Sakyong Mipham: Meditative Running
Sakyong Mipham is known for his meditative practices that combine mental and physical concentration. His popular book Running with the Mind of Meditation explores the contemplative nature running can provide. Since the release of the book many followers now participate in retreats based on The Sakyong’s routines laid out in the book. Regardless of popularity, many may wonder what lead a Buddhist leader to become an enthusiastic participant of a non-traditional religious activity.
The Starting Line
Sakyong began running in Boulder, Colorado. Having been raised in martial arts, archery, weights, and horsemanship he picked up the activity with ease and found it to be extremely enjoyable. He picked up the exercise habitually and after returning from Tibet with a promise to raise money for schools, The Sakyong’s extracurricular became something more. Sakyong entered his first marathon to raise money for the Tibetan people and has run over nine since. Several funds now exist for the building of schools (many have already been built and are active) thanks to the initiative of a runner.
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Running and Buddhism
Running is a common exercise cross-culturally. While the origins of the activity vary across the world, it is recognized in modern day as a popular physical exercise. Doctors indicate the general health benefits of improved immune systems, strengthened bones, improvement of mental health, and general fitness. Though for some it is more than a simple activity. Running is a common escape from day to day stress, a chance to leave reality for an hour of peace and reflection. Similarly, meditation is a means of freeing the mind from its everyday tension.
People tend to flock to Shambhala Buddhism for its principles of kindness, innate goodness, and creating a healthy human society. Many practitioners are caught up in everyday life contrasting the image of traditional Buddhist’s in robes. Shambhala promotes ongoing meditative practices that engage the mind in relaxing and releasing daily anxieties allowing one to cultivate the right mind. To the Sakyong this is a similar draw to running as he finds no difference in the positive benefits of both, in fact he combines the two.
Mind and Body
Running is, in fact, incredibly meditative with proper direction. Traditional meditation practices focus on breathing and releasing one’s tensions wile opening their mind to what is happening around them in the moment. Often beginner’s remark on the rush of thoughts they get as soon as sitting on a cushion. However, it is recognizing these thoughts as constant and being able to release them upon recognition, this cultivation of mindfulness that makes meditation such a profound help to mental health. Recognizing the essence of living and thinking as not bad is freeing and opens ones enjoyment of life, though one should be working on both the mental and physical development.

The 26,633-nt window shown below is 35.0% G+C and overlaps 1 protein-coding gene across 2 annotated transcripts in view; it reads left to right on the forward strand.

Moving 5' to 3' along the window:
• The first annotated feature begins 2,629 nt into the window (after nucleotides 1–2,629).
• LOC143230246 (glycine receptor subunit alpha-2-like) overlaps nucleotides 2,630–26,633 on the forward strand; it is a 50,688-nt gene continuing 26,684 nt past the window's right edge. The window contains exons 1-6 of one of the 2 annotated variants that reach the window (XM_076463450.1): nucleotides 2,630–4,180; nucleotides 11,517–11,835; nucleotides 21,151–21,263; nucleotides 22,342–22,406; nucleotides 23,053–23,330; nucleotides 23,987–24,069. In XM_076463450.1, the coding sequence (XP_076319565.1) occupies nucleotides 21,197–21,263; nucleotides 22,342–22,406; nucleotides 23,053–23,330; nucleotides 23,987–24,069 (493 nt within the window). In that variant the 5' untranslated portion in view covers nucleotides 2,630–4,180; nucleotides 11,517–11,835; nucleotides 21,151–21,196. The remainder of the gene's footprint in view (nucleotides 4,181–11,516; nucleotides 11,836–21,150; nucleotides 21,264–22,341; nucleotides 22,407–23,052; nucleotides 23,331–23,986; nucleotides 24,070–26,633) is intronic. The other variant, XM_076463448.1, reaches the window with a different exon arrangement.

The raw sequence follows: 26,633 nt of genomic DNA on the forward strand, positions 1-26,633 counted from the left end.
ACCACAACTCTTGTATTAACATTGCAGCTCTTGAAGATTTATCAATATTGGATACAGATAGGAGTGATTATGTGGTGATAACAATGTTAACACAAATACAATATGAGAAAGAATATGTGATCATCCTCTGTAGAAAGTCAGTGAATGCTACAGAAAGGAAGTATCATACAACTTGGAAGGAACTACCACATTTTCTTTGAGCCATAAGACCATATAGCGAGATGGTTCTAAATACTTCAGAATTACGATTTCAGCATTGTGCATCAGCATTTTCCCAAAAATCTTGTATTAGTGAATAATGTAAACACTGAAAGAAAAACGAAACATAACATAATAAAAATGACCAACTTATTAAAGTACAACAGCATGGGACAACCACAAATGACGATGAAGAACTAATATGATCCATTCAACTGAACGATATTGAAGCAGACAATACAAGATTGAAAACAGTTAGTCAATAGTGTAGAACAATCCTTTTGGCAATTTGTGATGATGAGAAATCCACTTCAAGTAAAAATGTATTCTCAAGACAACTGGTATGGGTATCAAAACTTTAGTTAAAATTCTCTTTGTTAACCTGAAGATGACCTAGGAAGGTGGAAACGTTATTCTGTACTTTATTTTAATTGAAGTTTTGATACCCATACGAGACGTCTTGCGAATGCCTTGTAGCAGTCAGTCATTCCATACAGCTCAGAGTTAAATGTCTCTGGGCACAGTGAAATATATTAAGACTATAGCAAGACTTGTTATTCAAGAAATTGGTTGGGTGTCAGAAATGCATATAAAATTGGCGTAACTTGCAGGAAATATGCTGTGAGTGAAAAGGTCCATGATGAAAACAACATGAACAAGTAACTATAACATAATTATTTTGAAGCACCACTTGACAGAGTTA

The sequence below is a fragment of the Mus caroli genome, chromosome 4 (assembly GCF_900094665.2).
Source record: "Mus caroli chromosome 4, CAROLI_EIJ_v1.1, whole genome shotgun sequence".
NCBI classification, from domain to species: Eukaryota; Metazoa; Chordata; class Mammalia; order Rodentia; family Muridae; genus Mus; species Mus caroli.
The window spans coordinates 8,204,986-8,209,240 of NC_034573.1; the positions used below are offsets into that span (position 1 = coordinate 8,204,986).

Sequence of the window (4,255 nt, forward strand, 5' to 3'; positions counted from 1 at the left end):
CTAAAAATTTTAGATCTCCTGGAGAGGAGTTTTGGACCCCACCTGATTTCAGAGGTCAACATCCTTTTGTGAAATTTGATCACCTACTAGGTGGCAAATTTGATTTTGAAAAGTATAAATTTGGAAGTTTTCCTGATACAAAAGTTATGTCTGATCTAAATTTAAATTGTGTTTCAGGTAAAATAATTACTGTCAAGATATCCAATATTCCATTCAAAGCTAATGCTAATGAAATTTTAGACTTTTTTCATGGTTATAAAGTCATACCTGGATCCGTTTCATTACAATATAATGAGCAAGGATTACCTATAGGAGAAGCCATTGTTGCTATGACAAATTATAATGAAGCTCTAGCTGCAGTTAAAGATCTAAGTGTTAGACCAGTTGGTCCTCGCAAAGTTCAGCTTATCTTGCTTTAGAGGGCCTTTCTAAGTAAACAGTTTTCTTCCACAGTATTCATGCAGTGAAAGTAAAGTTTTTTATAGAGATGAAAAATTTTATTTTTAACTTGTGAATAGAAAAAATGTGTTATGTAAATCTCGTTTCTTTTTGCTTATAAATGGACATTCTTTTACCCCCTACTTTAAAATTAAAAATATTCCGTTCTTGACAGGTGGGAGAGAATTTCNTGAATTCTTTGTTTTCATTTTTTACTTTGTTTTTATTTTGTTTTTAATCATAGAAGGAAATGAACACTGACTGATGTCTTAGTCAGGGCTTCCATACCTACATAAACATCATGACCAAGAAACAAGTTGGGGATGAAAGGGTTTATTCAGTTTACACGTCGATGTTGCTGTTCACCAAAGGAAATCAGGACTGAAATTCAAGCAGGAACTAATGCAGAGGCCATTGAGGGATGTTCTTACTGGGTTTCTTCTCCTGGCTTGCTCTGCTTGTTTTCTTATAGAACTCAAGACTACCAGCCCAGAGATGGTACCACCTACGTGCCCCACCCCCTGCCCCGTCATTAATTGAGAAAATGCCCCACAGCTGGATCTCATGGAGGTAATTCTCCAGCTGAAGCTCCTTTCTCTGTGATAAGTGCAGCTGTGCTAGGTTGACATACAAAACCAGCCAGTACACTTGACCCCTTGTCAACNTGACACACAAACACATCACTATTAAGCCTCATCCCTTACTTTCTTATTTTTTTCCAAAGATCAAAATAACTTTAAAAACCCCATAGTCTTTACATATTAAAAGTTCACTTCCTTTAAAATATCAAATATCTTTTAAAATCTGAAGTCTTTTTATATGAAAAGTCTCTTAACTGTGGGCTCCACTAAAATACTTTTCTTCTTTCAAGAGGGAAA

The Tibetan word lungta means life-force energy and references the importance of mind and body sincerity. The United States is home to the obesity epidemic, long work hours, aggression, and self-help books. A land of mental illness and unhappiness, it seems clear that the U.S. is at a shortage of lungta. Recognizing this divide, The Sakyong wanted to find a way to draw the masses into culturally sensitive meditative practices. Sitting meditation is not everyone’s cup of tea whereas running is something enjoyed and practiced the same on every continent. In his book and lectures, Sakyong discusses the similar technique of concentrating on breathing while running. One can reach a calming mindset that allows reflection similar to that of traditional mediation while exercising the mind and body in unison. Running and meditation, two revolutionary acts, that when combined, offer a unique blend of Eastern and Western practice.
What Does He Wear?
While wardrobe is not a Buddhist teacher’s main priority, it does pose an interesting question. Sakyong is commonly seen in traditional robes, conveying the simple beauty of his lineage and culture. Though, running one cannot expect robes to be efficient. The Sakyong instead runs in typical Western running gear, though he is precise about who is making it. There are luckily several environmentally friendly companies that produce running gear that abides by The Sakyong’s morals and meet his goals as a running enthusiast.
Not a Race
The Sakyong began running with an idea and it blossomed into a wonderful way of spreading the dharma and healthy living. Similar to The Sakyong himself, running meditation is not a traditional activity, but beautifully incorporates East and West. Sakyong himself continues to run habitually, making 45-60 miles a week no matter where he is, as it is something he can do in Asia, America, or Tibet.
- Kate Mattes
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